The Post aptly pointed out in a Jan. 14 editorial that in Venezuela under President Hugo Chavez, democratic institutions have been under stress. But the editorial wrongly concluded that I or my colleagues regard these developments with nonchalance.
In fact, my colleagues Sens. Bill Nelson (D-Fla.) and Lincoln D. Chafee (R-R.I.) and I traveled to Venezuela during the second week of January to assess Venezuela's democracy and the likelihood of a disruption in our relationship with the fourth-largest oil supplier to the United States.
There is no question in my mind that many of Mr. Chavez's actions have been provocative. But the reality is that he was democratically elected -- a fact The Post seems to ignore.
Mr. Chavez's rule highlights a broader U.S. foreign policy challenge: how to respond to democratically elected leaders whose actions challenge established democratic institutions. I believe that the institutions of democracy must be nurtured and encouraged, regardless of who is in office. They should not be relegated to the shadows simply because we don't share the political views of an elected leader of the moment. That means we must keep the door open to dialogue.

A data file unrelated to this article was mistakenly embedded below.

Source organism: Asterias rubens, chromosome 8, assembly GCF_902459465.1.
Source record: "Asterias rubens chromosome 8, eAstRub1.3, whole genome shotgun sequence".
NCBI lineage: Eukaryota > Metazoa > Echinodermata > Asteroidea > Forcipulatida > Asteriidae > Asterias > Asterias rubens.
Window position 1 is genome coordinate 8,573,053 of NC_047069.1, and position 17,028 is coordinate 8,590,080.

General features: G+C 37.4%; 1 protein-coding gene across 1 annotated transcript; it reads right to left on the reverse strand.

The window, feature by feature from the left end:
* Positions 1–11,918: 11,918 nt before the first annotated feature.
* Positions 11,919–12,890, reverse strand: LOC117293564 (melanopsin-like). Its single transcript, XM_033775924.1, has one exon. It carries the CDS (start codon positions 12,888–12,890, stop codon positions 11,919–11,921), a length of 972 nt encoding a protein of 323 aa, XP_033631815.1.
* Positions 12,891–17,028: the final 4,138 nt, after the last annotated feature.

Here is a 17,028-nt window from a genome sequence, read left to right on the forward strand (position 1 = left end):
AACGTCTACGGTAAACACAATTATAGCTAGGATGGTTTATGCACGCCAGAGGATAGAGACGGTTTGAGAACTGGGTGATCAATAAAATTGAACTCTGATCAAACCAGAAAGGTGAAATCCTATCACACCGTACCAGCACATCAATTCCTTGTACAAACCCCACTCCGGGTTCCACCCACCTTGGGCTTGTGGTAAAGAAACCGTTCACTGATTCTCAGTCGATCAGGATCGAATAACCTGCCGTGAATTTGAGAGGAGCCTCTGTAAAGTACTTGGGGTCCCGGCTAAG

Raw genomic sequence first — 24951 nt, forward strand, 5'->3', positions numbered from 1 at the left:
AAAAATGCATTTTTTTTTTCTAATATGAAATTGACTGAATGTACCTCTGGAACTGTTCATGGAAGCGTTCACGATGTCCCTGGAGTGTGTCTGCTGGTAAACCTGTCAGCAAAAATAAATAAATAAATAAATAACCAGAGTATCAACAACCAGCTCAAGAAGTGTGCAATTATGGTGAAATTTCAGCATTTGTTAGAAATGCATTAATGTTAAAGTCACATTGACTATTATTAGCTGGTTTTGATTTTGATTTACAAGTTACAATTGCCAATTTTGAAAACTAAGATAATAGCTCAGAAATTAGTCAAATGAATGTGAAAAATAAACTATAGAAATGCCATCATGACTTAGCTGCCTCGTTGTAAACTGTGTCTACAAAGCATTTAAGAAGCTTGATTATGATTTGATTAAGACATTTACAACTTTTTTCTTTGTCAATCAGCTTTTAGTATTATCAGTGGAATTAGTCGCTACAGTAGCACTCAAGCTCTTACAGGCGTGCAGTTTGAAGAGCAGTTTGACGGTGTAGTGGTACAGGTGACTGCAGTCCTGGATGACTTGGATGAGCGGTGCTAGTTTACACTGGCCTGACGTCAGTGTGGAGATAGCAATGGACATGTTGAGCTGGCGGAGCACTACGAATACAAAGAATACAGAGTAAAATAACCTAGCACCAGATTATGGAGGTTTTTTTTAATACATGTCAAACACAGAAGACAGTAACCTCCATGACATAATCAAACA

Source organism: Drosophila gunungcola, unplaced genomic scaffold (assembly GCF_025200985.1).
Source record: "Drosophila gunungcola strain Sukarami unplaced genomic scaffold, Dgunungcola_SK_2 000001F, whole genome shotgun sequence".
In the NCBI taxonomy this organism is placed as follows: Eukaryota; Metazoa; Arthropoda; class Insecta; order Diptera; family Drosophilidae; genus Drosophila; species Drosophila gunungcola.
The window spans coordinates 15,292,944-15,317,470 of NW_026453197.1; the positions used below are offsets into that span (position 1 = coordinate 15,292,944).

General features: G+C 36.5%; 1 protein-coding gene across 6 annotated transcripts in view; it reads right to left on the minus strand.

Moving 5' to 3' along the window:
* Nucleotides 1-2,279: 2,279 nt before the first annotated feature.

In the case of Mr. Chavez, dialogue may serve as a restraint on his most controversial policies. We know that isolating him has not. Mr. Chavez had encouraging words to say to us about wanting to reengage with the United States. We welcomed those words but told him that the course of our relationship will be decided by whether he lives up to the principles of democracy.
But building a better relationship is a two-way street. To that end, we have urged the administration to reconsider its failed approach toward Venezuela.
There is no denying that a healthy U.S.-Venezuela relationship is in our interests. Such a relationship is more likely if we keep lines of communication open while making clear our differences with aspects of Chavez rule. Our visit to Venezuela was an effort to do that. I hope the Bush administration will follow suit to test whether words can be translated into deeds on both sides.
CHRISTOPHER J. DODD
U.S. Senator (D-Conn.)